girlsvarsitysoccer@gmail.com request a registration form.

Dewey Stendahl Memorial Golf Outing

to

Soccer camp

The first annual Dewey Stendahl Memorial Golf Outing will be June 29 at Pleasant View Golf Course. The cost is $85 per golfer and all proceeds go to the Dewey Stendahl Memorial Fund. Registration is at 2 p.m. golf begins at 3 p.m., with dinner at 8 p.m. In past years, there has been a Middleton High School Football Alumni Golf Outing. This year, the MHS Football Alumni Golf Outing will combine to help create this event. Contact Jeremy Cabalka (608-6585739; jcabalka@ci.middleton.wi.us) or Becky (White) Halverson (608219-7216; rhalverson@wbmi.com) with questions.

Golf scores

Pleasant View Women's League Flight A: Sandi Wysock and Karin Rudnicki, 49 Flight B: Marian Dombrowski, 56 Flight C: Evie Young, 63

THURSDAY, JUNE 20, 2013

She has an extremely strong arm and has no problem throwing girls out at home from center field, which she made a habit of doing this year. Wolff was another co-captain and four-year varsity player. Wolff batted a whopping .441, had a .506 on-base percentage and a .574 slugging percentage. Leah is constantly pushing herself, Oppermann said. She also left more opposing batters standing shocked halfway between home and first by making great diving catches to get them out. Ballweg had a memorable freshman season, batting .439 with two home runs and seven doubles. Ballweg had a .508 on-base percentage and a .667 slugging percentage. Ballweg began the year as a catcher. But Oppermann moved her to first base, where she excelled from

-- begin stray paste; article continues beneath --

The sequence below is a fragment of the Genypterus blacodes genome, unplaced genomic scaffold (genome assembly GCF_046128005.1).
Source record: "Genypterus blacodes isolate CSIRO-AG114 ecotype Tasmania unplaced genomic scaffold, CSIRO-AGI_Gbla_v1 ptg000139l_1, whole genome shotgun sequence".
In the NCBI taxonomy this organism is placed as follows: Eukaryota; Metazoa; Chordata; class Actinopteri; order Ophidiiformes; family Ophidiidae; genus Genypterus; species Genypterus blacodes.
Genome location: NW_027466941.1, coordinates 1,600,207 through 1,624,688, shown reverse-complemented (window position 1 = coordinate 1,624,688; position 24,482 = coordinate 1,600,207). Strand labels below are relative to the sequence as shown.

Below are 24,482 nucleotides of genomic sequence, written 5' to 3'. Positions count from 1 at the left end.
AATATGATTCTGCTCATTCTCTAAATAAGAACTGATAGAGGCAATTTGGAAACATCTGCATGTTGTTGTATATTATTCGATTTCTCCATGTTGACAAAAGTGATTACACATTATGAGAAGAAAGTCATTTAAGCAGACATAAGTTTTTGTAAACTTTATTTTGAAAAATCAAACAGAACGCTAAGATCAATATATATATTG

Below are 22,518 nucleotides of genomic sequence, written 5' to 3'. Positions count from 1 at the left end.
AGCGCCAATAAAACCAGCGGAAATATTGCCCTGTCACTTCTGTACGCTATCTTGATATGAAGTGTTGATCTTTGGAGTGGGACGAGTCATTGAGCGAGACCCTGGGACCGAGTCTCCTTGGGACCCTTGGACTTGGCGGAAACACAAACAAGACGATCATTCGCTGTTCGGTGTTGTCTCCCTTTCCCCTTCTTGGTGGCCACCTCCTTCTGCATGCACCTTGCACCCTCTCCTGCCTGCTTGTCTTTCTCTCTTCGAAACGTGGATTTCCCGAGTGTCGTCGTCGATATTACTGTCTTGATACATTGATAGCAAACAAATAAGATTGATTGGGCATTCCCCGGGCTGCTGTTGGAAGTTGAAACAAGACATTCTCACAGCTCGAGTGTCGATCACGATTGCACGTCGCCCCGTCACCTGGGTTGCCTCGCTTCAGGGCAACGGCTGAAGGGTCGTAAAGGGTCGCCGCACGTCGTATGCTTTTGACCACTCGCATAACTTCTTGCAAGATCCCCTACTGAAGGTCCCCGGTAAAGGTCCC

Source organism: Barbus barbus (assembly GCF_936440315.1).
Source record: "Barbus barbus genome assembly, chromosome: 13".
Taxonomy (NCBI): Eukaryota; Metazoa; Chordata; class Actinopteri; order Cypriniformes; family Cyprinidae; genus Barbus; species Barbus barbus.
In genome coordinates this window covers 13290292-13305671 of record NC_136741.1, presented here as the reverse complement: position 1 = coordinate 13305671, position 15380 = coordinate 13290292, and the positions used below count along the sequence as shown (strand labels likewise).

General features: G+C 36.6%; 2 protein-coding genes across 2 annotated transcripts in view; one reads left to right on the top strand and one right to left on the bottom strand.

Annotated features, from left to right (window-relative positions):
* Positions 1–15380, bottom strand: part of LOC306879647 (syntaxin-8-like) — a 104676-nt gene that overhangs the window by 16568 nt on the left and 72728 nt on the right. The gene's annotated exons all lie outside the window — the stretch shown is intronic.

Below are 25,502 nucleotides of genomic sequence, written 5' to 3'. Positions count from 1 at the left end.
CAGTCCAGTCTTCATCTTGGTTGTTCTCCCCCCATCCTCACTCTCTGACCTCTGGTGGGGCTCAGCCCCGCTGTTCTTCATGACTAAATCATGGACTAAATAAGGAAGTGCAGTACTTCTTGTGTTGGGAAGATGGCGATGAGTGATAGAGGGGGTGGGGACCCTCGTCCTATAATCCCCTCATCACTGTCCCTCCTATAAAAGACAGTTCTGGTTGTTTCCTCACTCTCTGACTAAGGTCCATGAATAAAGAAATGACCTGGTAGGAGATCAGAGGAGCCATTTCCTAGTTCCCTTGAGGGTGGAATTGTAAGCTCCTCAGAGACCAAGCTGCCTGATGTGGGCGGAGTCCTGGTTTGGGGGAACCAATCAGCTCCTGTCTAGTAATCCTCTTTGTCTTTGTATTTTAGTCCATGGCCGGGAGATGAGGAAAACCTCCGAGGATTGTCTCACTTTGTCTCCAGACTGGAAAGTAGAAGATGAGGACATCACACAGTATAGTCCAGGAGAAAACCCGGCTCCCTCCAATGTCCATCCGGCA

n SOFTBaLL

MIDDLETON TIMES-TRIBUNE

PAGE 15

day one. She adjusted very quickly to her new position, Oppermann said. Shes one of my hardest workers on the team, a positive attitude and tons of potential. Brooks, whos also played varsity since her freshman year, had another terrific season. Brooks batted .342, had a .386 on-base percentage and a .408 slugging percentage. Brooks batted leadoff for the Cardinals and constantly put pressure on opposing pitchers and defenses. She consistently got on base, Oppermann said. Brooks is also great to have in the infield because she makes it very difficult for batters to get anything past her. She has no problem going all out and diving after hard hit balls.